Are You Writing a Book?
And as an entrepreneur, I'm betting you have a desire to help, and to share your success. I know this because I talk to people like you every day. So let me ask,
Why aren't you writing your book, so that other people can achieve success by learning from you?
You probably at least have an idea that you want to write -- maybe you have written something already, and, if so, congratulations!
But maybe you know that you have knowledge and expertise in your head, and you're not sure how to get it onto paper. Yes, there are some concerns about whether you can write, but even if those were solved, you're not sure you know how to structure your ideas into a book.
At least this is what you think.
These Are Poor Excuses
If you're delaying your book because (you think) you can’t write, you have a poor excuse.
If you can talk, you can write. In just the same way you talk about your business, you talk to clients, you give presentations, so you can write.
The missing piece is often that you're uncertain about how to structure your book.
Your ideas feel like 'mush'; unformed and without value. But it's just the same as a piece of unformed clay -- it's the process of sculpting and shaping that makes the raw form into something of value.
The Problem With Being an Entrepreneur
To write a good book you have to get inside your reader's head. You have to see the world as they see it, and you have to understand how to structure your content so that it connects with the person reading it -- and that person is not you!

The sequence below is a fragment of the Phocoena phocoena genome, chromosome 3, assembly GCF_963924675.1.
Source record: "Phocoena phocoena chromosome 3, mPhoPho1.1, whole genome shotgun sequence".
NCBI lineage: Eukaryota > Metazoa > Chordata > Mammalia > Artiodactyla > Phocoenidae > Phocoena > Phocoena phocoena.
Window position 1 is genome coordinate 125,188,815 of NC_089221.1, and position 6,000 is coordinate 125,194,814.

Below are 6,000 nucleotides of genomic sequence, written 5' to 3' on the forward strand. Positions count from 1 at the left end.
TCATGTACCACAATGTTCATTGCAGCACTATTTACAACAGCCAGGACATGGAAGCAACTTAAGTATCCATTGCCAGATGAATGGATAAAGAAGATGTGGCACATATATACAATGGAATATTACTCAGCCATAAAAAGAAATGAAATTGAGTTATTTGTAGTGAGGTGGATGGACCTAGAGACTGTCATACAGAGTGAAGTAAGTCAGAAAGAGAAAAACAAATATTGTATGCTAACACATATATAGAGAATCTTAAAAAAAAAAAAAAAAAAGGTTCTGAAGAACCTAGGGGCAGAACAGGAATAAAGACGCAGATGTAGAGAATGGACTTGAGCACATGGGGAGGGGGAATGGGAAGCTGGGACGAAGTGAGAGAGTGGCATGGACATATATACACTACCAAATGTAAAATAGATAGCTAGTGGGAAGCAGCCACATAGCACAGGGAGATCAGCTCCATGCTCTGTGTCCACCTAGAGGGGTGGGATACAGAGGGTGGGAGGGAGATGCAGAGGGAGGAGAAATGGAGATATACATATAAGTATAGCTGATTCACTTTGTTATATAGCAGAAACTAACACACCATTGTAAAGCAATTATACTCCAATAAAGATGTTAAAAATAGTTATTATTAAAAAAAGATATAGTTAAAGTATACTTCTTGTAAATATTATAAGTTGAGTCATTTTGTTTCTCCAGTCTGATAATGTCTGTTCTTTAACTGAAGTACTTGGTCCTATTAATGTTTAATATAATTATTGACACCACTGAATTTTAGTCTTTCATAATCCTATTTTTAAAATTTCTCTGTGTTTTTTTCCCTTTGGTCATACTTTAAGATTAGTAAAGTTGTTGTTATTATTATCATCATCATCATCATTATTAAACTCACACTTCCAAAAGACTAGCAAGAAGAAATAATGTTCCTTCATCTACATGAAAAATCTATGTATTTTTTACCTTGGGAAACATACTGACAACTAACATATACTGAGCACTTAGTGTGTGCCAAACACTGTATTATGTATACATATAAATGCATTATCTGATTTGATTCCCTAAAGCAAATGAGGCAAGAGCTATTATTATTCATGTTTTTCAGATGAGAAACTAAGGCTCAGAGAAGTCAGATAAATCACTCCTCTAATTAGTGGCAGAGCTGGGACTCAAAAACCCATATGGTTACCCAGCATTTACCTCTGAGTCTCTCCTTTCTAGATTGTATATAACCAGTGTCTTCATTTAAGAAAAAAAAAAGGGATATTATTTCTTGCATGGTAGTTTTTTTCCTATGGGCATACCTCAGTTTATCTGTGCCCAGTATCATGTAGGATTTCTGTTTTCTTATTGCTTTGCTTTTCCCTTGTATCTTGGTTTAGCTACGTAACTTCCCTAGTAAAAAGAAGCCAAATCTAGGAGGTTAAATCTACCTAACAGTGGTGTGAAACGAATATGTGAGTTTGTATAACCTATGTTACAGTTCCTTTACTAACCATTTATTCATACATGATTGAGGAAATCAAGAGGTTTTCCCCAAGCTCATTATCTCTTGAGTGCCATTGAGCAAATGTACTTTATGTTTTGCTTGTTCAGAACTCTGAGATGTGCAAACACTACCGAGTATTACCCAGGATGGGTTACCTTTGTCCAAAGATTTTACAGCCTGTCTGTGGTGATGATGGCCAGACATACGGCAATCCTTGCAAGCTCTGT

Chances are, you'll think differently to your reader. The reality is that we all think differently, we all perceive the world the way it has been constructed by our experience.
Your uniqueness may be exactly why you're an entrepreneur in the first place.
Which is great for business, when you want to do, or create, something that stands out, something your customer can't (or doesn't want) to do for themselves.
Logic is Your Friend
As an entrepreneur, it's OK to be quirky, to be creative, to move quickly and skip from idea to idea without always stopping to explain ourselves. We know what we mean, right?
But a book requires that you organise your thoughts in a logical way. Content that isn't organised is difficult for a reader to navigate, and hard for them to assimilate. And if they don't take it in how can they every hope to implement it?
What may seem boring and methodical to you, is helpful and necessary for your reader.
Help Your Reader Understand Your Ideas
Writing a book that you want a reader to love, to use, and to recommend, is simply about creating something that is a meeting of minds.
It isn't all about you, but, equally, it isn't all about them (that would be boring to write!) Meet your reader halfway -- bring your ideas, as creative as you want, but organise them into a logical structure that makes them accessible and understandable.
Let's have a look at how to achieve this melding of minds to create a structure that your reader will love.
How to Woo and Wow Your Reader
Once you know what you're writing about, you need to organise your ideas. But what's the ‘right’ way to do?
The answer is (as so often it is!): that there are no ‘rights' or 'wrongs’.
Some structures are more likely to meet a reader's expectations and are therefore better than others. Before looking at specific structures, there are three principles I want to encourage you to integrate into all your writing: